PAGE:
By Matthew Santamaria (firstname.lastname@example.org)
In 1997, before graduating high school, Albany resident Joe Esposito met the love of his life, Nora.
However, their relationship would be tested.
Nora’s father was diagnosed with the gene that causes Huntington’s disease (HD). This is a fatal genetic disorder that causes the progressive breakdown of nerve cells in the brain. It deteriorates a person’s physical and mental abilities usually during their prime working years and has no cure.
“Like many families, we did not have a known history of HD and it took research and asking lots of questions to know what it was that changed our lives forever,” said Joe.
The family would gather more information from the Columbia University Medical Center
. This is one of the 47 HDSA Centers of Excellence that provide an elite team approach to HD care and research. Professionals have extensive experience working with families affected by HD and work together to provide families the best HD care program.
The symptoms of HD are described as having ALS, Parkinson’s and Alzheimer’s – simultaneously. Symptoms include personality changes, mood swings, impaired judgement, involuntary movements, slurred speech, and significant weight loss.
Because of this, Nora wanted to make sure that Joe was okay with marrying her. Each child of a parent with HD has a 50/50 chance of inheriting the faulty gene that causes Huntington’s disease. Today, there are approximately 30,000 symptomatic Americans and more than 200,000 at-risk of inheriting the disease.
Whether she was positive or negative for the disease, Joe did not care because he loved Nora and always wanted to be there for her. In 2005, the couple married. Later on, Nora tested positive for the gene that causes HD and Joe has never left her side.
In November, it will be there fourteenth wedding anniversary.
“Over those fourteen years, we’ve shared a passion for travel,” Joe explains. “With some help from our families, some planning decisions such as an affordable two family home, not starting our own family, and living a focus on the day in front of us instead of the future, we’ve compressed a lifetime of travel in to the time we have, and continue to do so today!”
In 2017, the couple went to the western national parks of Sequoia and Yosemite. That next year, they had a grand tour of Nova Scotia.
“We’ve adapted to the road trip lifestyle which is much easier with our wheelchair, etc,” Joe explains. “I truly believe that we are and will continue to live a life worth living, even in the face of what HD has brought and will bring us.”
Since 2013, Joe has been a remote employee based out of San Antonio. This allows him to be the primary caregiver for Nora. He has been a caregiver for the past six years.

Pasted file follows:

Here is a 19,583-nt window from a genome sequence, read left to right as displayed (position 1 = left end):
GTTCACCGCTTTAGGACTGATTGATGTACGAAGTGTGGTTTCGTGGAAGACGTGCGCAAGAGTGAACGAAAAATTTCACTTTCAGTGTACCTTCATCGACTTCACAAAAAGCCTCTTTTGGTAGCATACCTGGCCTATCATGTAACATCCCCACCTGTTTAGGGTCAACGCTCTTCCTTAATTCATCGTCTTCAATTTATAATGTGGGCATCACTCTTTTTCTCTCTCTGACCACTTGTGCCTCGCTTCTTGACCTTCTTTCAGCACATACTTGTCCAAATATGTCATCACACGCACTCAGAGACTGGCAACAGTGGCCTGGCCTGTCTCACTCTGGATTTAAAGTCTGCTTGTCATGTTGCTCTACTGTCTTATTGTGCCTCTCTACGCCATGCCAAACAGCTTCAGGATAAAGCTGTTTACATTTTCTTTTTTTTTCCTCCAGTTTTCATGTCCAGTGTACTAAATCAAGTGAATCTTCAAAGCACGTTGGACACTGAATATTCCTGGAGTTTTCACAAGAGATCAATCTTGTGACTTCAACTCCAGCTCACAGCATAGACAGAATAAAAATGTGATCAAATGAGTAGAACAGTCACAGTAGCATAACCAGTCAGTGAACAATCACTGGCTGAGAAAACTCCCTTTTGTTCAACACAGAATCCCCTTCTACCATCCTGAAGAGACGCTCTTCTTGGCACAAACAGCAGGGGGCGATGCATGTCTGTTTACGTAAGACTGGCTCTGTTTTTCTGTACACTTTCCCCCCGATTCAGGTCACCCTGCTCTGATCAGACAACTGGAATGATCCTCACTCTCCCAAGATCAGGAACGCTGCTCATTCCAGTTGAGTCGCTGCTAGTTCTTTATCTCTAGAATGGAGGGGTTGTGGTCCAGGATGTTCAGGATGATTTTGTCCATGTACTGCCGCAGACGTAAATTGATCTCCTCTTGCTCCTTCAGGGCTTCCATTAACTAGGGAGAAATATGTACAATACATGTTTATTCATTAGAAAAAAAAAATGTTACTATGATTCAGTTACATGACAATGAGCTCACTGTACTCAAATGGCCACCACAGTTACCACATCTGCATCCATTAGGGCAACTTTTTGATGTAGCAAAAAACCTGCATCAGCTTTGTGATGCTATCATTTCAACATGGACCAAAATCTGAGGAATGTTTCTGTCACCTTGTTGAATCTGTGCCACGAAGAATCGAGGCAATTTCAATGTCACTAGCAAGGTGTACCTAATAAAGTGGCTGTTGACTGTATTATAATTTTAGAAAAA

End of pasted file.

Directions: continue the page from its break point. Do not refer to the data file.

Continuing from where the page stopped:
“My mother in law has faithfully served as my coverage for respite and monthly business travel,” said Joe. “I do believe that these few days a month have been critical in keeping my positive attitude and motivation as things get progressively harder.”
As a caregiver, Joe uses technology to his advantage. In 2016, the couple moved into a condo. He had the opportunity to implement a smart home.
“While automating things like window shades, lights, and our door, I started coming up with novel uses for the technology to aid my job as caregiver,” Joe explains. “This has evolved over time as our needs have changed, but the key pieces were critical during the very hard transition years where Nora went from ambulatory to needing 100% assistance getting around.”
Joe has used Amazon products to his advantage as the symptoms started to progress for Nora.
“Amazon Alexa devices serve as a two way intercom, especially helpful as her ability to hold and use a phone diminished,” Joe explains. “Now that she needs help 100% of the time, we implemented ‘call buttons’ with another Amazon product that Announce through our home (or my mother in laws home) as well as sends push notifications to our phones. Finally, at my house it even blinks the lights in my office, in case I’m on the phone or have headphones on.”
Joe has become involved with HDSA’s Albany Chapter as a board member. He has attended to Education Days and a few HDSA National Conventions. He continues to support the love of his life and remains hopeful that there will be a cure someday.
Huntington’s disease is a fatal genetic disorder that causes the progressive breakdown of nerve cells in the brain. It deteriorates a person’s physical and mental abilities usually during their prime working years and has no cure. Each child of a parent with HD has a 50/50 chance of inheriting the faulty gene that causes Huntington’s disease. Today, there are approximately 30,000 symptomatic Americans and more than 200,000 at-risk of inheriting the disease. The symptoms of Huntington’s disease are described as having ALS, Parkinson’s and Alzheimer’s – simultaneously.
The Huntington’s Disease Society of America is the premier nonprofit organization dedicated to improving the lives of everyone affected by HD. From community services and education to advocacy and research, HDSA is the world’s leader in providing help for today and hope for tomorrow for people with HD and their families.
To learn more about Huntington’s disease and the work of the Huntington’s Disease Society of America, visit www.HDSA.org or call 1(800)345-HDSA.
This is a story featuring a personal experience with Huntington’s disease. If you would like to have your story told please contact Matthew Santamaria at email@example.com